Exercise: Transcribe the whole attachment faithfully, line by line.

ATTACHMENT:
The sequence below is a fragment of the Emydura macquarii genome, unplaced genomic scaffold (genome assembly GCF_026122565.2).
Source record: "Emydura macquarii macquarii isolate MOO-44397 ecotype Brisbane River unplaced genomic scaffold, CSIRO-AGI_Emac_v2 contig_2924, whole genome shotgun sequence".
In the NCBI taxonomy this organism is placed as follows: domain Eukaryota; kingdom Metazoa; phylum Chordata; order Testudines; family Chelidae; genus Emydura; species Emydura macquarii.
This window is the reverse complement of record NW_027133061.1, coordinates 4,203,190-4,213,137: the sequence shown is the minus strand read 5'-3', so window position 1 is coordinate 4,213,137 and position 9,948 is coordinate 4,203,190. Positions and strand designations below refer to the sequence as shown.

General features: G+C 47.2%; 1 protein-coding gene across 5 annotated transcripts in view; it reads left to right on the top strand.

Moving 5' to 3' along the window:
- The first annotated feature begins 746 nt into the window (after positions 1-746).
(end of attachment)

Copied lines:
The sequence below is a fragment of the Emydura macquarii genome, unplaced genomic scaffold (genome assembly GCF_026122565.2).
Source record: "Emydura macquarii macquarii isolate MOO-44397 ecotype Brisbane River unplaced genomic scaffold, CSIRO-AGI_Emac_v2 contig_2924, whole genome shotgun sequence".
In the NCBI taxonomy this organism is placed as follows: domain Eukaryota; kingdom Metazoa; phylum Chordata; order Testudines; family Chelidae; genus Emydura; species Emydura macquarii.
This window is the reverse complement of record NW_027133061.1, coordinates 4,203,190-4,213,137: the sequence shown is the minus strand read 5'-3', so window position 1 is coordinate 4,213,137 and position 9,948 is coordinate 4,203,190. Positions and strand designations below refer to the sequence as shown.

General features: G+C 47.2%; 1 protein-coding gene across 5 annotated transcripts in view; it reads left to right on the top strand.

Moving 5' to 3' along the window:
- The first annotated feature begins 746 nt into the window (after positions 1-746).